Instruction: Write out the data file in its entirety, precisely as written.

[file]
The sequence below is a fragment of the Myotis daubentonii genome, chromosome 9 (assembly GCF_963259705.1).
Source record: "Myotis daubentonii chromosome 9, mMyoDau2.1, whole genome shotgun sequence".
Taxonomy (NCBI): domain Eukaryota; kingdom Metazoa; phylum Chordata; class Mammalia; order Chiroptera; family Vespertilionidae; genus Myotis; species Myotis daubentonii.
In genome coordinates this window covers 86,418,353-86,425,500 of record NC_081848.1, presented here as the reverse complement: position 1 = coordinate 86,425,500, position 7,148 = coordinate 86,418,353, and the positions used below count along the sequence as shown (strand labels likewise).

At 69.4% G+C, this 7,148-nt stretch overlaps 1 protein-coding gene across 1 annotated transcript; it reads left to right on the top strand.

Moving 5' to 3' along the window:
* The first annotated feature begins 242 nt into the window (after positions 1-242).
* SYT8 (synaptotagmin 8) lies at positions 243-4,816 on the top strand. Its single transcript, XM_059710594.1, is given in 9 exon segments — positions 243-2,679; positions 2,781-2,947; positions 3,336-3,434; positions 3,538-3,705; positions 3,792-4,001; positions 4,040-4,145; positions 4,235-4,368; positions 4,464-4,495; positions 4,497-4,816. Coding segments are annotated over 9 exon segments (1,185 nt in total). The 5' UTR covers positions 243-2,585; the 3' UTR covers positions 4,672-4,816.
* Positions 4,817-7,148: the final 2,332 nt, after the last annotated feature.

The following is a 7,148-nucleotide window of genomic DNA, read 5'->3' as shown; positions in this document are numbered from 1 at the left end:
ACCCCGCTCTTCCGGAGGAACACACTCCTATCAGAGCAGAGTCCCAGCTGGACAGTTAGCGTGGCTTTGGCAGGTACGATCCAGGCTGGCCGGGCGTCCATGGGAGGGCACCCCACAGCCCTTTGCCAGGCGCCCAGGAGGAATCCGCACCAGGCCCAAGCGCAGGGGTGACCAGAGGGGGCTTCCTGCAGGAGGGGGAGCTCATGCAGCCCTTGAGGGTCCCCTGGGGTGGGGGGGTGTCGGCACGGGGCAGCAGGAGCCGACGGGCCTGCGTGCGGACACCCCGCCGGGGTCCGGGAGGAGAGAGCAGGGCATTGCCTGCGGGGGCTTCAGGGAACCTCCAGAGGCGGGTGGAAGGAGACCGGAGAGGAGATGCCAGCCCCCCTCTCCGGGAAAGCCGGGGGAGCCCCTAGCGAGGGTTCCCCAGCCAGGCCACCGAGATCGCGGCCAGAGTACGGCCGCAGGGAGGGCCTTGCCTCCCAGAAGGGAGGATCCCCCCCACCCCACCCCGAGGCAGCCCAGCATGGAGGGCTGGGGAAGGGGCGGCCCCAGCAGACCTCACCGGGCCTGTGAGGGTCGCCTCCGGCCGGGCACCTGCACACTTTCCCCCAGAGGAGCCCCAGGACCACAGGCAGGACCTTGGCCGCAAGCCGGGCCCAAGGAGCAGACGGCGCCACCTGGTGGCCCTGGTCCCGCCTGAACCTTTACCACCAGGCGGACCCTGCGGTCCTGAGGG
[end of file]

The sequence below is a fragment of the Myotis daubentonii genome, chromosome 9 (assembly GCF_963259705.1).
Source record: "Myotis daubentonii chromosome 9, mMyoDau2.1, whole genome shotgun sequence".
Taxonomy (NCBI): domain Eukaryota; kingdom Metazoa; phylum Chordata; class Mammalia; order Chiroptera; family Vespertilionidae; genus Myotis; species Myotis daubentonii.
In genome coordinates this window covers 86,418,353-86,425,500 of record NC_081848.1, presented here as the reverse complement: position 1 = coordinate 86,425,500, position 7,148 = coordinate 86,418,353, and the positions used below count along the sequence as shown (strand labels likewise).

At 69.4% G+C, this 7,148-nt stretch overlaps 1 protein-coding gene across 1 annotated transcript; it reads left to right on the top strand.

Moving 5' to 3' along the window:
* The first annotated feature begins 242 nt into the window (after positions 1-242).
* SYT8 (synaptotagmin 8) lies at positions 243-4,816 on the top strand. Its single transcript, XM_059710594.1, is given in 9 exon segments — positions 243-2,679; positions 2,781-2,947; positions 3,336-3,434; positions 3,538-3,705; positions 3,792-4,001; positions 4,040-4,145; positions 4,235-4,368; positions 4,464-4,495; positions 4,497-4,816. Coding segments are annotated over 9 exon segments (1,185 nt in total). The 5' UTR covers positions 243-2,585; the 3' UTR covers positions 4,672-4,816.
* Positions 4,817-7,148: the final 2,332 nt, after the last annotated feature.

The following is a 7,148-nucleotide window of genomic DNA, read 5'->3' as shown; positions in this document are numbered from 1 at the left end:
ACCCCGCTCTTCCGGAGGAACACACTCCTATCAGAGCAGAGTCCCAGCTGGACAGTTAGCGTGGCTTTGGCAGGTACGATCCAGGCTGGCCGGGCGTCCATGGGAGGGCACCCCACAGCCCTTTGCCAGGCGCCCAGGAGGAATCCGCACCAGGCCCAAGCGCAGGGGTGACCAGAGGGGGCTTCCTGCAGGAGGGGGAGCTCATGCAGCCCTTGAGGGTCCCCTGGGGTGGGGGGGTGTCGGCACGGGGCAGCAGGAGCCGACGGGCCTGCGTGCGGACACCCCGCCGGGGTCCGGGAGGAGAGAGCAGGGCATTGCCTGCGGGGGCTTCAGGGAACCTCCAGAGGCGGGTGGAAGGAGACCGGAGAGGAGATGCCAGCCCCCCTCTCCGGGAAAGCCGGGGGAGCCCCTAGCGAGGGTTCCCCAGCCAGGCCACCGAGATCGCGGCCAGAGTACGGCCGCAGGGAGGGCCTTGCCTCCCAGAAGGGAGGATCCCCCCCACCCCACCCCGAGGCAGCCCAGCATGGAGGGCTGGGGAAGGGGCGGCCCCAGCAGACCTCACCGGGCCTGTGAGGGTCGCCTCCGGCCGGGCACCTGCACACTTTCCCCCAGAGGAGCCCCAGGACCACAGGCAGGACCTTGGCCGCAAGCCGGGCCCAAGGAGCAGACGGCGCCACCTGGTGGCCCTGGTCCCGCCTGAACCTTTACCACCAGGCGGACCCTGCGGTCCTGAGGG